If you live in the UK and are shopping for nut safe foods, you will no doubt be all too familiar with Tesco’s customary warning wording:
“Recipe: No nuts. Ingredients: Cannot guarantee nut free. Factory: No nuts”
It’s certainly a format that makes you scratch your head on first reading. My understanding is that “Recipe: No nuts” means there have been no nuts intentionally added to the ingredients. Then “Ingredients: Cannot guarantee nut free” means they cannot vouch that all of those ingredients have not come into contact with nuts at some point during the production process (for example, at the harvesting and transport stages, before they arrive at the “no nuts” factory).
It seems to be a label format which polarises opinion. Some nut mums see it as a cop out, particularly when a company with Tesco’s clout surely has the power to insist that its suppliers implement effective allergen management controls. Others find this wording more helpful than a blanket “may contain nuts”, and may risk buying the product, perhaps taking a view depending on the type of product and whether there is a nut free alternative available. Personally, I regard “Ingredients: Cannot guarantee nut free” as just another form of “may contain” wording, and avoid it in the same way I would for products with other forms of advisory wording.
Whatever your take on it, it’s all soon to be academic. It seems Tesco are phasing out the recipe/ingredients/factory format and moving instead to “may contain nuts”.
Goodbye “Ingredients: cannot guarantee nut free”…
In recent months, I’ve noticed more Tesco own brand products appear to be labelled “may contain nuts” (thanks Alison and Tracey for flagging this too). Back in July, there was orange juice. Then in November, there was ham. At the time, I was irritated that such basic products were now off limits for my son. However, wasn’t it odd that the labels said “may contain nuts”, rather than the the recipe/ingredients/factory format we all know (if not necessarily love)?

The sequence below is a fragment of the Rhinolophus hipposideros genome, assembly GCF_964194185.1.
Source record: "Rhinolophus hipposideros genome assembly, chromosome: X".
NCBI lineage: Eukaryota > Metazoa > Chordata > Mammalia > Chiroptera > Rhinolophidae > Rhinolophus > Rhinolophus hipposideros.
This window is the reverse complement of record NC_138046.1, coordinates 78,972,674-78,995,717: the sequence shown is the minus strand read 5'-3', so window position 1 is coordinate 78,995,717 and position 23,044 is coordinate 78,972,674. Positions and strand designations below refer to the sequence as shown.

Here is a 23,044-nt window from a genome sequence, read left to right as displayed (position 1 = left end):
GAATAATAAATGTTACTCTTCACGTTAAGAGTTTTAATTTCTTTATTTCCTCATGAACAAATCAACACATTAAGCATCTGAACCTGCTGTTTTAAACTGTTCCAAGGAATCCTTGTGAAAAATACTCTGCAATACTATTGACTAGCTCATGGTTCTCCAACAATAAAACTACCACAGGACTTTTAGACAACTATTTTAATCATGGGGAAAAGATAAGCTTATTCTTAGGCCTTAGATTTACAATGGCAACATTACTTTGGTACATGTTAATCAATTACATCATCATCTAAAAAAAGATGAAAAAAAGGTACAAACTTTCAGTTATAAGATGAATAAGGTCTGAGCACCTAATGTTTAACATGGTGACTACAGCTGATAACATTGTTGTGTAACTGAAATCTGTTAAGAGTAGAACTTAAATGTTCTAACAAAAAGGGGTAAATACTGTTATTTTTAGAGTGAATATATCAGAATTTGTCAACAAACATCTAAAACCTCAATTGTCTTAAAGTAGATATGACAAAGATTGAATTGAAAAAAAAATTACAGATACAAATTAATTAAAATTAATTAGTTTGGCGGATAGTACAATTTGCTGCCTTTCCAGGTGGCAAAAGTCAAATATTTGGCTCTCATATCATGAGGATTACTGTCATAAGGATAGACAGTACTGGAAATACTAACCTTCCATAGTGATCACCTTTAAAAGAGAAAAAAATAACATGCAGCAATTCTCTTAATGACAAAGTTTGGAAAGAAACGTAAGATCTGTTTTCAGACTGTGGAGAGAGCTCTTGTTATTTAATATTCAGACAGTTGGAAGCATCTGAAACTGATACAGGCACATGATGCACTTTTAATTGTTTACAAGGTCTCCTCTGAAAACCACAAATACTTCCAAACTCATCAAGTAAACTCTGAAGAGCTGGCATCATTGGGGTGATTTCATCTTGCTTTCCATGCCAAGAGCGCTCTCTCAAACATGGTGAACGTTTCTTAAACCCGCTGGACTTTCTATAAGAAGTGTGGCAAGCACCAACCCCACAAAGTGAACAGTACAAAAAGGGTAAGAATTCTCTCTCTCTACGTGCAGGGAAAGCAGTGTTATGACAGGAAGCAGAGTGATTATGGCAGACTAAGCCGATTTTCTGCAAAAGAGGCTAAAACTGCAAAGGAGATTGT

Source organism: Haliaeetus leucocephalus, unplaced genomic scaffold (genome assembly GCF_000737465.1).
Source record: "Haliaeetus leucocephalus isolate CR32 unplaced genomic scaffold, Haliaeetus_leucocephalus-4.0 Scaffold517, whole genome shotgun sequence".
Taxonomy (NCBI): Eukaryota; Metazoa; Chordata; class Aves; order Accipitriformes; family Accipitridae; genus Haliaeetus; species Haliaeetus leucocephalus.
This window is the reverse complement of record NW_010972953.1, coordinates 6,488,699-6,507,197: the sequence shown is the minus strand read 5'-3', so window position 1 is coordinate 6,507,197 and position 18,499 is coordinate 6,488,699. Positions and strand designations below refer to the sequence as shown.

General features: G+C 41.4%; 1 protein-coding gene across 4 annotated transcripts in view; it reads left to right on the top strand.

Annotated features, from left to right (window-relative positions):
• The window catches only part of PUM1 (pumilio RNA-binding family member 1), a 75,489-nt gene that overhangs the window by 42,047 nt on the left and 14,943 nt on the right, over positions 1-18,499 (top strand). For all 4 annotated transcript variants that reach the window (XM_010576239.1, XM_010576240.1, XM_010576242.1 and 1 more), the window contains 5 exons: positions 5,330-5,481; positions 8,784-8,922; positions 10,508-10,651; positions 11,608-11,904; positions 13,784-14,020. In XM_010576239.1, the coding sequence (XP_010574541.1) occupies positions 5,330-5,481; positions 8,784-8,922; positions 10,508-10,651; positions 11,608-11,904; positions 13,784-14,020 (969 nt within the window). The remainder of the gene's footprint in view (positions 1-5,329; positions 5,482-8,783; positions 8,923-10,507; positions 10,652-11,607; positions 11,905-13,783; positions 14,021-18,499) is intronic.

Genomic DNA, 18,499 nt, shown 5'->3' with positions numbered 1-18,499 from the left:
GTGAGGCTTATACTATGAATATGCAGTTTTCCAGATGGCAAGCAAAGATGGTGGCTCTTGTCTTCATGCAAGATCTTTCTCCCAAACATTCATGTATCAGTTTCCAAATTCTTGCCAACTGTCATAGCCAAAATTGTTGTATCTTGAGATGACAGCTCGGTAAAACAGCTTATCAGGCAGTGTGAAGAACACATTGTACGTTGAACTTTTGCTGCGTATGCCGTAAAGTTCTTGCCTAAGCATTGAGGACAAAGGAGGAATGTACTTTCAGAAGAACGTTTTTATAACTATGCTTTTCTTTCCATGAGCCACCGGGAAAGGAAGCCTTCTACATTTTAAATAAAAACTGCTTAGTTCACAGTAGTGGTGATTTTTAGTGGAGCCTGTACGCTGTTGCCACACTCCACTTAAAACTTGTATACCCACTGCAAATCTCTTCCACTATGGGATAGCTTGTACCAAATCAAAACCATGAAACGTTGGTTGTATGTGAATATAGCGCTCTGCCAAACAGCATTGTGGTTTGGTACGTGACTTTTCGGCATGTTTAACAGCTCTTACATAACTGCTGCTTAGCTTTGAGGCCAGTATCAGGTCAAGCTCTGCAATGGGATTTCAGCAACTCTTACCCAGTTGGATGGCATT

This hints that the “may contain nuts” format will be introduced at the same time as the labels are changed to highlight the (intentionally added) allergens in bold.
… hello “may contain nuts”
I asked Tesco:
- Whether their nut allergy advisory labelling has changed, and
- If a product was formerly labelled “Recipe: No nuts. Ingredients: Cannot guarantee nut free. Factory: No nuts”, will this now be labelled “may contain nuts”?
Here’s what they told me:
“I’d like to confirm that if our products used to say “Recipe: No nuts. Ingredients: Cannot guarantee nut free. Factory: No nuts”, this has now changed to “may contain nuts” – if a product actually contains nuts, it will state this in bold on the ingredients list. If the product states “may contain nuts” and there is not nuts in the ingredients list, it means the factory makes something that contains nuts, which could contaminate the food.. but there is no nuts in the ingredients.”
So, from this, the answers to my questions were “yes” and “yes”. “May contain nuts” is being used where:
- They cannot vouch the ingredients have not been near nuts earlier in the manufacturing process; and/or
- The factory handles nut products.
And love it, loathe it, or regard it as just another form of “may contain…”, the recipe/ingredients/factory format will soon be a thing of the past.